The cardiovascular system primarily consists of the heart, blood vessels, and lungs. It incorporates the systemic circulation that runs through the rest of the body to provide oxygenated blood. During exercise, the circulatory system attempts to be economical in delivering nutrients such as oxygen to the muscles. This is accomplished by the expansion of blood vessels and capillaries in the muscles that are being worked while exercising. Similarly, capillaries and blood vessels of the parts of the body that are not being used during exercise are restricted. This process maximizes delivery of nutrients to areas of the body such as legs, arms, and the heart, while this process minimizes delivery of blood and nutrients to muscles not being used during exercise such as the digestive tract. The cardiovascular system also regulates heat by expanding capillaries close to the skin’s surface, allowing the body to cool itself during exercise.
A byproduct of energy production in the body’s muscles is the creation of carbon dioxide (CO2) as the skeletal muscles use oxygen to produce energy. The concentration of carbon dioxide within the blood increases dramatically during exercise as does the demand for oxygen. This combination of events causes the heart to contract and expand more frequently and with greater force than when the body is at rest. This increase in heart rate insures delivery of oxygen to the body’s extremities. It also accelerates the removal of waste products from the body’s tissues. These waste products are filtered by the kidneys and liver as the blood returns to the heart.
The respiratory system primarily consists of the nose, mouth, lungs, and air passages. The two major functions are to provide oxygen and to eliminate carbon dioxide from body tissues. During exercise, the process known as pulmonary ventilation increases proportionately in direct response to the intensity of the exercise. This activity is measured and expressed in terms of liters per minute (L/min). Pulmonary ventilation consists of tidal volume and respiration rate. Tidal volume is the quantity of air inhaled and exhaled. Respiration rate refers to the number of times per minute a person inhales and exhales. During a period of intense exercise, breathing rates can increase from a typical at rest rate of 15 respirations per minute to as many as 50 respirations per minute. When exercise is continuous, the volume of oxygen required will increase as the muscles being exercised increase their demand for oxygen. However, there is a limit to how much oxygen a person’s body can intake at any time. This is known as VO2 max. During the period of VO2 max, the muscles can consume more oxygen than the pulmonary system can replace. People who have lead a sedentary lifestyle can reach this maximum period in an extremely short period of time which leads to fatigue and lack of energy. On the other hand, someone who does aerobic exercises 20-30 minutes per day has greater cardiopulmonary capacity; therefore even at VO2 max exercise can be maintained for an extended period of time.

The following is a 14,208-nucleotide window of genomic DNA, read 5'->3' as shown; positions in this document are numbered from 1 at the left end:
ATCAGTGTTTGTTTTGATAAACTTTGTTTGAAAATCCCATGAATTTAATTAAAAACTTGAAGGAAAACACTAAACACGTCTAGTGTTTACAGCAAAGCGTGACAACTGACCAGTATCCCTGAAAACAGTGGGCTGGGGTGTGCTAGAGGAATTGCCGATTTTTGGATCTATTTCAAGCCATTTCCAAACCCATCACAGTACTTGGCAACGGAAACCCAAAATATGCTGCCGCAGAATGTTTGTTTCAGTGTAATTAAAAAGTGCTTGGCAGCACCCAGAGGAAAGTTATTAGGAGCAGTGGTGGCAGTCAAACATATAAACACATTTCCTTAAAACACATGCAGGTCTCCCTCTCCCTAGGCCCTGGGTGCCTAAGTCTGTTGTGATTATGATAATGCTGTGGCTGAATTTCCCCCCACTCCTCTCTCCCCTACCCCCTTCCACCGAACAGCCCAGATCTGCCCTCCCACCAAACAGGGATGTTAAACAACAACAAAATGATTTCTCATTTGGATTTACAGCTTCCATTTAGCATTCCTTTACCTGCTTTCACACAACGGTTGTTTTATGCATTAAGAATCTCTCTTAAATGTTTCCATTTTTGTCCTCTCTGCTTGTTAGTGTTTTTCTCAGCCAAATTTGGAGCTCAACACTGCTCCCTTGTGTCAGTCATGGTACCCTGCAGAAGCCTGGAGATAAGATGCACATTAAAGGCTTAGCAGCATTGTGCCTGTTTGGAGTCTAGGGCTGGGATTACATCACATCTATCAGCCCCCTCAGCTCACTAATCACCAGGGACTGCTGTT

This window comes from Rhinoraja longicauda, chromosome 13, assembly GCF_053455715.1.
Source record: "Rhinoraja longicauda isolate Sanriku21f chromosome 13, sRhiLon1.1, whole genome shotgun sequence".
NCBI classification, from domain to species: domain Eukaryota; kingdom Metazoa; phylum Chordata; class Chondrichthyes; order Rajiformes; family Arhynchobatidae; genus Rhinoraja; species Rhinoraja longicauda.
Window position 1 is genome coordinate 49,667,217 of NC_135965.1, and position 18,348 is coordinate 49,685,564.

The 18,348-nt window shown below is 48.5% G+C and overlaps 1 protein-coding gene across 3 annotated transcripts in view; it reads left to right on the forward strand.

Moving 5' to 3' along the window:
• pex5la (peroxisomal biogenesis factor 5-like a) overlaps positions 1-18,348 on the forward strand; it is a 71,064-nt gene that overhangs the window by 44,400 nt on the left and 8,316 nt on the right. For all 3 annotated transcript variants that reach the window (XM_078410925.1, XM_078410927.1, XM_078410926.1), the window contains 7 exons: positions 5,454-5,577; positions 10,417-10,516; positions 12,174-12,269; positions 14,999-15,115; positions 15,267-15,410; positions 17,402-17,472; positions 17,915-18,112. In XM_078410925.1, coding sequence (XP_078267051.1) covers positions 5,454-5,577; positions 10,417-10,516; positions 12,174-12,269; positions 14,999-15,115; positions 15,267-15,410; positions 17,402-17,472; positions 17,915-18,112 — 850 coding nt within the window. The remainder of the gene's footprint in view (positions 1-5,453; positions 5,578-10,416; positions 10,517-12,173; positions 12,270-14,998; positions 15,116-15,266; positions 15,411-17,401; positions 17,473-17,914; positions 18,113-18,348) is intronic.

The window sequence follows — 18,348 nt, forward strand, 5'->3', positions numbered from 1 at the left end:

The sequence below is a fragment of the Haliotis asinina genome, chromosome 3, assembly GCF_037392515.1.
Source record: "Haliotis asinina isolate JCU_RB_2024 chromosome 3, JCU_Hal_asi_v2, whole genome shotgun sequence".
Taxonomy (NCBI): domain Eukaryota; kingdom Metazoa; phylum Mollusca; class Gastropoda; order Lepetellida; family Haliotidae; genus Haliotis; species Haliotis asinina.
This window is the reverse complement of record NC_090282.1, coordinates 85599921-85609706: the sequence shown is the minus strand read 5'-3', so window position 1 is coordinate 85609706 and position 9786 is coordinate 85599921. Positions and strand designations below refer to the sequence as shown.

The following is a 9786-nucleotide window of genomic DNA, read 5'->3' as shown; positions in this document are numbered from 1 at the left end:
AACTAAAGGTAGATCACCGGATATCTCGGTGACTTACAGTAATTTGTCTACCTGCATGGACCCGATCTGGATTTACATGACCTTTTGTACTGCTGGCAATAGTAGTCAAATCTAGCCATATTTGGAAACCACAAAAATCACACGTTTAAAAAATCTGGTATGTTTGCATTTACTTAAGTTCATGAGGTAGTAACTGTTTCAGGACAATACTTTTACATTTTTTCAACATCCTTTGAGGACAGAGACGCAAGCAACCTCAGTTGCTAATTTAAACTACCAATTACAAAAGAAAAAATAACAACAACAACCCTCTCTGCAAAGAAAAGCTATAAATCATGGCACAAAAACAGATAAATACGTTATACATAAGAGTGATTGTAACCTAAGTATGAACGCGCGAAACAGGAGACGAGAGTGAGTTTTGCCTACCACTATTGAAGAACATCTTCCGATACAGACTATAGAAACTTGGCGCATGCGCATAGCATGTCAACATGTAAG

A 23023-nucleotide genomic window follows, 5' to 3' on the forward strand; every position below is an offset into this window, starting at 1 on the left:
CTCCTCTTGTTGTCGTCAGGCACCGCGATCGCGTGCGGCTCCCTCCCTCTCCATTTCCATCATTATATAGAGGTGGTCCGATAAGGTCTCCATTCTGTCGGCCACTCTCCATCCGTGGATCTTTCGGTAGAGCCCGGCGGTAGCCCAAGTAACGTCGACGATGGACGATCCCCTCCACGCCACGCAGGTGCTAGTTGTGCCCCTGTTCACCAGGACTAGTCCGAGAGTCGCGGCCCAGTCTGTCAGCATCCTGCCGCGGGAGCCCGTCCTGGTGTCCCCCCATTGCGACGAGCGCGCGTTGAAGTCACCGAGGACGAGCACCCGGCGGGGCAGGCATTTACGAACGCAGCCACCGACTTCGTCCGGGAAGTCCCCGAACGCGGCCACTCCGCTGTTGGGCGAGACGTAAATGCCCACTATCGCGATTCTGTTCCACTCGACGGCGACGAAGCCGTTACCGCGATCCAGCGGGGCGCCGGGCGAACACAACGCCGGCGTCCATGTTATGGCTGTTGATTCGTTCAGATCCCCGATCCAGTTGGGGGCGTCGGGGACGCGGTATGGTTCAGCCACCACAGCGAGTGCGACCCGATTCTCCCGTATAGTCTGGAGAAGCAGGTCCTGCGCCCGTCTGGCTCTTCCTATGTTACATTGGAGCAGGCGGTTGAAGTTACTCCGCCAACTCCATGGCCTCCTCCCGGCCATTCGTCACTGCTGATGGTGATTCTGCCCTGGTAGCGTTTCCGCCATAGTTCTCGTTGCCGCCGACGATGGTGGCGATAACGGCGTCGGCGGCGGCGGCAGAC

The Cardiopulmonary system’s response to exercise programs over a period of time tends to increase ones overall health. One of the heart’s positive responses to extended exercise is the increase of muscle mass and improved efficiency. Regular exercise increases the heart’s cardiac output. The cardiac output is a combination of the heart beat per minute times the stroke volume. The stroke volume is the amount of blood expelled from the ventricles during cardiac contraction. Exercise increases the efficiency of the heart muscle, therefore increasing the amount of blood the heart delivers to the body upon each beat of the heart. People who exercise regularly tend to have lower resting heart rates and they are able to more quickly recover from a period of an extended VO2 max.
The New England Journal of Medicine in 2008 reports that a heart’s muscle mass can decrease by 15 percent after 12 weeks of being bedridden, and as much as 25 percent for a person who is permanently bedridden due to spinal cord injuries. A reduction in cardiac muscle mass along with immobility can create a continuously inadequate blood flow to the extremities, including the brain. When a healthy person moves from a laying down position to a standing position, the sensors in the carotid arteries and the sensors in the aorta automatically regulate blood pressure throughout the body by forcing blood back to the heart from the extremities. People who are bedridden tend to lose this ability and over extended periods of bed rest, a person may permanently lose this natural function and become orthostatic intolerant.
I would recommend to my neighbor who is beginning an exercise program after leading a sedentary lifestyle to begin this program under a doctor’s orders. I would also encourage him to pay attention to his body’s responses to the exercise program such as rapid heartbeat, shortness of breath, chest pains, and/or fatigue. He should ask his doctor what body measurements he needs to chart such as his resting heart beat, his heart rate during maximum exercise, and his heart rate recovery time after exercise. After a few months, he could compare these charted results to track his progress. Exercise is something the body benefits from over a prolonged period of time. He should not expect dramatic results right away. He should start slowly with exercise such as walking, gradually building up from maybe 10 minutes per day until he builds up to 60 minutes per day.
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